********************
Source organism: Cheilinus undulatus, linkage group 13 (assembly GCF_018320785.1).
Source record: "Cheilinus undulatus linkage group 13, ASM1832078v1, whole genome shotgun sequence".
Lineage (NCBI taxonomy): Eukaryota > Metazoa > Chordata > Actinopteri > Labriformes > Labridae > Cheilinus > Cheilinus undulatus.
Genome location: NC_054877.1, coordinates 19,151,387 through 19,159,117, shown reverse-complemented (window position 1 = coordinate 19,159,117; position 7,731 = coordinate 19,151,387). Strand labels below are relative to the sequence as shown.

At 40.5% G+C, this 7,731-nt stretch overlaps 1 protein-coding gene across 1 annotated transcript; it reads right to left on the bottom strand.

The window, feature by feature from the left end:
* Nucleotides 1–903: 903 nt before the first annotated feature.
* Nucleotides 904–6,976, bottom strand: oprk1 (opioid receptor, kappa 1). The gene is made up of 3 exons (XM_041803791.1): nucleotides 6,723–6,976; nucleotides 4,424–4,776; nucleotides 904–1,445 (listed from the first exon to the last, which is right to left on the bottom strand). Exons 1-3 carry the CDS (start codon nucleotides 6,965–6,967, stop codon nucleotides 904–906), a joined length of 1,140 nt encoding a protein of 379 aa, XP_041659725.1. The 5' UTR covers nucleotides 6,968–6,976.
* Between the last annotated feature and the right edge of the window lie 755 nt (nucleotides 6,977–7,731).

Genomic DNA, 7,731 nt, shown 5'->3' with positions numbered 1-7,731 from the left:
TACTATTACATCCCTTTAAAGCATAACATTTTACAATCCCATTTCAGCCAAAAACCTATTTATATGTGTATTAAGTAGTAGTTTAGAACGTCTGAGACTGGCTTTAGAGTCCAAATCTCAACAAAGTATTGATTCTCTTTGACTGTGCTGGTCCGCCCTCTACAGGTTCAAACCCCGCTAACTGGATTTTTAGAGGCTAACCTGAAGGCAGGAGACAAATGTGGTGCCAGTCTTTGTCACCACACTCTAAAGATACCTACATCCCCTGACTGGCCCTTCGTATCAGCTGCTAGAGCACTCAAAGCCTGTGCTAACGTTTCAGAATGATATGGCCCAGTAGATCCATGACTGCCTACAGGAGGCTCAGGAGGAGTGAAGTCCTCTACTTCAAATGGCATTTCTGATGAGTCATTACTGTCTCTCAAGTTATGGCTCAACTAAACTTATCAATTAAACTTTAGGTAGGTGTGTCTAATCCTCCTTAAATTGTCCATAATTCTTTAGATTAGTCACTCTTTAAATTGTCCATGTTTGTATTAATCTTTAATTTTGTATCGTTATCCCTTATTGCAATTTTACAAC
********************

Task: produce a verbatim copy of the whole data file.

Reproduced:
Source organism: Cheilinus undulatus, linkage group 13 (assembly GCF_018320785.1).
Source record: "Cheilinus undulatus linkage group 13, ASM1832078v1, whole genome shotgun sequence".
Lineage (NCBI taxonomy): Eukaryota > Metazoa > Chordata > Actinopteri > Labriformes > Labridae > Cheilinus > Cheilinus undulatus.
Genome location: NC_054877.1, coordinates 19,151,387 through 19,159,117, shown reverse-complemented (window position 1 = coordinate 19,159,117; position 7,731 = coordinate 19,151,387). Strand labels below are relative to the sequence as shown.

At 40.5% G+C, this 7,731-nt stretch overlaps 1 protein-coding gene across 1 annotated transcript; it reads right to left on the bottom strand.

The window, feature by feature from the left end:
* Nucleotides 1–903: 903 nt before the first annotated feature.
* Nucleotides 904–6,976, bottom strand: oprk1 (opioid receptor, kappa 1). The gene is made up of 3 exons (XM_041803791.1): nucleotides 6,723–6,976; nucleotides 4,424–4,776; nucleotides 904–1,445 (listed from the first exon to the last, which is right to left on the bottom strand). Exons 1-3 carry the CDS (start codon nucleotides 6,965–6,967, stop codon nucleotides 904–906), a joined length of 1,140 nt encoding a protein of 379 aa, XP_041659725.1. The 5' UTR covers nucleotides 6,968–6,976.
* Between the last annotated feature and the right edge of the window lie 755 nt (nucleotides 6,977–7,731).

Genomic DNA, 7,731 nt, shown 5'->3' with positions numbered 1-7,731 from the left:
TACTATTACATCCCTTTAAAGCATAACATTTTACAATCCCATTTCAGCCAAAAACCTATTTATATGTGTATTAAGTAGTAGTTTAGAACGTCTGAGACTGGCTTTAGAGTCCAAATCTCAACAAAGTATTGATTCTCTTTGACTGTGCTGGTCCGCCCTCTACAGGTTCAAACCCCGCTAACTGGATTTTTAGAGGCTAACCTGAAGGCAGGAGACAAATGTGGTGCCAGTCTTTGTCACCACACTCTAAAGATACCTACATCCCCTGACTGGCCCTTCGTATCAGCTGCTAGAGCACTCAAAGCCTGTGCTAACGTTTCAGAATGATATGGCCCAGTAGATCCATGACTGCCTACAGGAGGCTCAGGAGGAGTGAAGTCCTCTACTTCAAATGGCATTTCTGATGAGTCATTACTGTCTCTCAAGTTATGGCTCAACTAAACTTATCAATTAAACTTTAGGTAGGTGTGTCTAATCCTCCTTAAATTGTCCATAATTCTTTAGATTAGTCACTCTTTAAATTGTCCATGTTTGTATTAATCTTTAATTTTGTATCGTTATCCCTTATTGCAATTTTACAAC